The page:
A few years ago I met Elvis Presley’s Uncle Vester. Cross the road from Graceland, Elvis’s smallish mansion in Memphis, and you enter the large museum-and-souvenirs complex where you can view his private plane, his collection of police badges and all those swirling, sequined efforts he used to garb himself in for a Las Vegas show, and then go and buy yourself an Elvis alarm clock. In a booth in one of the many trinket shops sits the affable Uncle, ready to autograph for you a copy of his Vester Presley Cookbook, a collation of favourite Presley family recipes, and impart to anyone who cares to stop and be buttonholed his memories of his celebrated late nephew.
For us Uncle Vester discoursed proprietorially from beneath his stetson on the reasons why Elvis wasted all those years making all those terrible movies. (It had seemed a good, graceless question to ask at Graceland.) Soon a crowd had gathered round. You have to remember, Uncle was saying, Elvis never did anything he didn’t want to – all this talk of him being a pawn of Colonel Parker’s was only put about by people who didn’t know him. Whereas the Presley family, they knew him – they were all so close to him! Not a day that went by, Uncle confided, but he didn’t miss him, which was why it was so important that the family had pulled together in their loss.
No doubt encouraged by the sympathetic pause that followed Uncle’s testimony, an English woman spoke up from the back of the crowd. ‘Mr Presley, um, it’s nice news, isn’t it, about Elvis’s daughter?’ Uncle Vester looked blank. ‘The little baby. You know? Her first child, arrived yesterday.’
‘No, no.’ Uncle Vester stirred testily to reassert his authority. ‘No, she hasn’t had a baby. I’d be the first to know. We’re a very close family, the Presleys.’
Dread contending with pride in her voice, the woman pressed on. ‘But it was on the radio this morning. A little girl? Six pounds five?’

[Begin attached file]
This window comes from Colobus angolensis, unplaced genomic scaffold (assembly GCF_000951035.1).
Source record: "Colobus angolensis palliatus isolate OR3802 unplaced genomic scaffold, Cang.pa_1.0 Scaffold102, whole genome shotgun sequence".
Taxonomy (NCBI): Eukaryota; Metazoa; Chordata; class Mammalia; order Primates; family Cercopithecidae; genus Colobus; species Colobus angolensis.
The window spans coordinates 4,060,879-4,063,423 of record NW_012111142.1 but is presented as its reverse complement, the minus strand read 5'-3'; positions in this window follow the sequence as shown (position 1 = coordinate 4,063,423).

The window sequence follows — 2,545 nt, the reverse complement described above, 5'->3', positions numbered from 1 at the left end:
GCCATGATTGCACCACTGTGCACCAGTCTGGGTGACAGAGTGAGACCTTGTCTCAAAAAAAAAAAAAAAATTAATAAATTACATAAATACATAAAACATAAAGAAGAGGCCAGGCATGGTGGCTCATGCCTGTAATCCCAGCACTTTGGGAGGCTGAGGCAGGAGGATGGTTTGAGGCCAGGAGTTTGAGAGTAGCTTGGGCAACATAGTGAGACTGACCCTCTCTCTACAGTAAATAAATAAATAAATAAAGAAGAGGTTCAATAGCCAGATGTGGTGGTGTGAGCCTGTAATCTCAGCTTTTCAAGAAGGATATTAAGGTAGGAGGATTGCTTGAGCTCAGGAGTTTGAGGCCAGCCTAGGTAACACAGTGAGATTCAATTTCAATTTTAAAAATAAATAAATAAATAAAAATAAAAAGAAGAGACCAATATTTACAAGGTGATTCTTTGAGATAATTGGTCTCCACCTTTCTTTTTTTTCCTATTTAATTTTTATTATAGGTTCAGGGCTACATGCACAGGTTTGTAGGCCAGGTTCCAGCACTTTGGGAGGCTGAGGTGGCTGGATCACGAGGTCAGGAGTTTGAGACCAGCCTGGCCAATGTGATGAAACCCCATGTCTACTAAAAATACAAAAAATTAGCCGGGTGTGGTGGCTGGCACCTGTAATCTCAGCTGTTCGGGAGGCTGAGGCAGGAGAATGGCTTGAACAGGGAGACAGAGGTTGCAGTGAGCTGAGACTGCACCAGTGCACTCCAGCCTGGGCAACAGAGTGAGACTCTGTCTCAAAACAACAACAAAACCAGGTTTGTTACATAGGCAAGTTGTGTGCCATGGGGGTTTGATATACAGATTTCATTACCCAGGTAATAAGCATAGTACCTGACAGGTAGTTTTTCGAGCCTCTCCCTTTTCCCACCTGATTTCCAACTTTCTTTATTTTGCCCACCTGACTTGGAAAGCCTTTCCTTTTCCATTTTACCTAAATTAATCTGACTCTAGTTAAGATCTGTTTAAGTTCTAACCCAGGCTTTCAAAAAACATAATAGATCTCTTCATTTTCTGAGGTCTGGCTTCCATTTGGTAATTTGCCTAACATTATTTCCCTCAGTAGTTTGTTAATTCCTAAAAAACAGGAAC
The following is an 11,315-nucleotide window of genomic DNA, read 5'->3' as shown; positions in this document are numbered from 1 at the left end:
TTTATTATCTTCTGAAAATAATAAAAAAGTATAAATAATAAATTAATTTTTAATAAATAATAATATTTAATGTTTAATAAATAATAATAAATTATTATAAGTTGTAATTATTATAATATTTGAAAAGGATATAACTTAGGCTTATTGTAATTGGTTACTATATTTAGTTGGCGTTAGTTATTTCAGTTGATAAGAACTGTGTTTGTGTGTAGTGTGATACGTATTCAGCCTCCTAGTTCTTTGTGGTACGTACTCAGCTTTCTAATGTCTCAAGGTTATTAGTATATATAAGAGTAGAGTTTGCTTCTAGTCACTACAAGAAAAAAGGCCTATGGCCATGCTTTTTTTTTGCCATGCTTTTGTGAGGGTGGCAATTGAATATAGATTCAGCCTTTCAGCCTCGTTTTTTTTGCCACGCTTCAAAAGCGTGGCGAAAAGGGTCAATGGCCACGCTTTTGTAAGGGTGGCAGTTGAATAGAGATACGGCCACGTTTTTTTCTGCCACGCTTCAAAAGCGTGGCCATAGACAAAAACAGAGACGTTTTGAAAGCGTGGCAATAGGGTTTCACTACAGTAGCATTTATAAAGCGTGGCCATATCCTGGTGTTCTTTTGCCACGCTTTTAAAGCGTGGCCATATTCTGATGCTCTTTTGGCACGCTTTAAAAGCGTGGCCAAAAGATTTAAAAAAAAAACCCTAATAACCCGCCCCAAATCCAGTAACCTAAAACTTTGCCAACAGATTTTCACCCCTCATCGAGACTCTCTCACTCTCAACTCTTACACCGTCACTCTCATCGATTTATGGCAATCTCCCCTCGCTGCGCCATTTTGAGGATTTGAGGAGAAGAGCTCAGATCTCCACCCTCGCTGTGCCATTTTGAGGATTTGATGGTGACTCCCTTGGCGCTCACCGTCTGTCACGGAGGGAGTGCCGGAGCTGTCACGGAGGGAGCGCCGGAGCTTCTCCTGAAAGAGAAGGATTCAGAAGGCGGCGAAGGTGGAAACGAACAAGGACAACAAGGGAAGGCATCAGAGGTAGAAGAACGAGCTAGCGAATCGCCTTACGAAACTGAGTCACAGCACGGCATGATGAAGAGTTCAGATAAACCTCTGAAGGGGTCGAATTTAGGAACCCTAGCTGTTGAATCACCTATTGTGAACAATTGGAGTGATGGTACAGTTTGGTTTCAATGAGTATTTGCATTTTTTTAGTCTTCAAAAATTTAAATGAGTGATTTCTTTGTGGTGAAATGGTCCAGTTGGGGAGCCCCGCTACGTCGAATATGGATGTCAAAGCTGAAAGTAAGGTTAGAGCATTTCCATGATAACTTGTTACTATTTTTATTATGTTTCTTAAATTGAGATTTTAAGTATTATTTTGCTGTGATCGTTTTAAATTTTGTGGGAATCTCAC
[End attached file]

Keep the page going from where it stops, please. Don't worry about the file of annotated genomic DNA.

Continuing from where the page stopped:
The crowd had gone silent. Remembering that Elvis pencil-sharpener we each, suddenly, had to buy that very moment, we all slunk away. Uncle Vester sat distracted and abandoned among his cookbooks.
Fifteen years on from his death there are two accepted schools of Presley appreciation: hagiography and ridicule. Half the time, as someone once observed, he sounded like the greatest singer who ever lived, and the rest of the time he sounded like somebody singing in the bath. Either you accord him the ultimate homage, and become an Elvis impersonator, remaking yourself as the King right down to the Queen Bess high collars and the heel-shaped sideburns the size of Italy; or else your favourite Elvis story will be the one in Albert Goldman’s biography, of how he nearly drowned in a bowl of minestrone soup – so bombed out one day on barbiturates that while his girlfriend was preparing their lunch in the kitchen he passed out into the starter. Elvis is not a broad church: if you’re not fundamentalist then you’re indifferent. Uncle Vester, thus, is either another messenger at the shrine or another unfortunate chorus-sweller in the vaudeville farce we might, even without the prompting of Greil Marcus, call Dead Elvis. In any case, it all seems far longer than a decade and a half since he was around – generations earlier than other rock’n’roll deaths like Brian Jones or Janis Joplin.
Greil Marcus does not seem to have met Uncle Vester. Indeed, on page 71 of his new book he admits that he has never even been inside Graceland. (‘There is a good deal in this book I cannot explain,’ he wisely concedes.) But he has come up with a nice idea. Just as Paul Fussell set himself, in The Great War and Modern Memory, to map the mythicisation of the First World War in the popular conscience – the images and icons we remember it by, and how these are themselves symptomatic of the selective desires, prejudices and conditioned thinking we bring to our remembering – so Marcus is shaping up for a shot at an Elvis Presley and Modern Memory: ‘It’s easy enough to understand a dead but evanescent Elvis Presley as a cultural symbol, but what if he – it – is nothing so limited, but a sort of cultural epistemology, a skeleton key to a lock we’ve yet to find?’
Well, I look forward to reading that book. Marcus hasn’t written it. Instead, a lot of uncollected reviews and jottings up to thirteen years old have found a retirement home, on the cart-before-the-horse principle that Elvis’s ubiquitous presence in popular culture means you can include anything you’ve written because it will in some way be about him – which shuffles in on the guest-list a piece, for example, on Lost Highway, Peter Guralnick’s book about country music. Every so often Marcus extends the rubric: ‘Because of Elvis’s arrival, because of who he was and what he became, because of his event and what we made of it, the American past, from the Civil War to the civil rights movement, from Jonathan Edwards to Abraham Lincoln, looks different than it would have looked without him.’ It’s a dynamite blurb, but Marcus never gets beyond awe at his own vertiginous relativism. Doubtless, if you pick the right vantage point, the Civil War looks historically different since the advent of McDonald’s.